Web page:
Light metals and jewelry offer many possibilities for working and creating in a variety of materials and processes, but usually with a foundation of solid working knowledge of nonferrous metals and metalsmithing. Some people concentrate on making unique objects for a single customer. Others move into larger-scale designs for a wider market, such as mass-produced jewelry or table settings. The work settings parallel this format, ranging from single-artist studios to larger companies. But in all cases, a knowledge of the materials must combine with a sophisticated sense of form and style.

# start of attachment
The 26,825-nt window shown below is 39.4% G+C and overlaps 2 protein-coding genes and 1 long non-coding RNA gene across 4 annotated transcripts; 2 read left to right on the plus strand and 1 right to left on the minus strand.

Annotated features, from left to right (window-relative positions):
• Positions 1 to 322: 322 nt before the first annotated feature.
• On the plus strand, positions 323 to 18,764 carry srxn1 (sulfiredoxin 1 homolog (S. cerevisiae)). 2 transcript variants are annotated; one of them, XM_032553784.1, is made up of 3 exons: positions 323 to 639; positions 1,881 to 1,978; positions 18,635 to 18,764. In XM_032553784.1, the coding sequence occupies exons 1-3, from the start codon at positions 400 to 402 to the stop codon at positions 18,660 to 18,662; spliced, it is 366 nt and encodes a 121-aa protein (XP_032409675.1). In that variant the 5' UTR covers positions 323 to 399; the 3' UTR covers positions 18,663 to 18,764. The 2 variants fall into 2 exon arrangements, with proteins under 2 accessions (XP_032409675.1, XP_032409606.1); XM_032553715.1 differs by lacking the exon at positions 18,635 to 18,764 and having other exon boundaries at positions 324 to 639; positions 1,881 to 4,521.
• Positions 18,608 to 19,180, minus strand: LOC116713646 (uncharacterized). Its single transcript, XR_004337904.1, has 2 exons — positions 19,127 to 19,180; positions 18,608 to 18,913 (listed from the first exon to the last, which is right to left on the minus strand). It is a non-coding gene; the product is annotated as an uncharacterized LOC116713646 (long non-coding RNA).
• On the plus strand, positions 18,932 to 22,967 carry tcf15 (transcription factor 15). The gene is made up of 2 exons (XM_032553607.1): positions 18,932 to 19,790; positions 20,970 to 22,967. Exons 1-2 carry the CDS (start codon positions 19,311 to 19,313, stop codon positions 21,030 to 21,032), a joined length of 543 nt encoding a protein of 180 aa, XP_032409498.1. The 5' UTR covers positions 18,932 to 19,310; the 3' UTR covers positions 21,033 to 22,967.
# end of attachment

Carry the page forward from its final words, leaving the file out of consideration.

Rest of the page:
In the few years since graduating, Carrie Bilbo (Pratt, Jewelry/Metalsmithing, BFA ’09), has made a dramatic entrance into the rarefied world of fine jewelry design.
Bilbo’s incorporation of cicada wings in necklaces and rings—described as “edgy and chilling” by Nylon—have gained recognition as beautiful body ornaments, and received media attention in Vogue, Sublime, and New York magazine’s blog The Cut, NBC New York, InStyle magazine, and Art Jewelry Forum.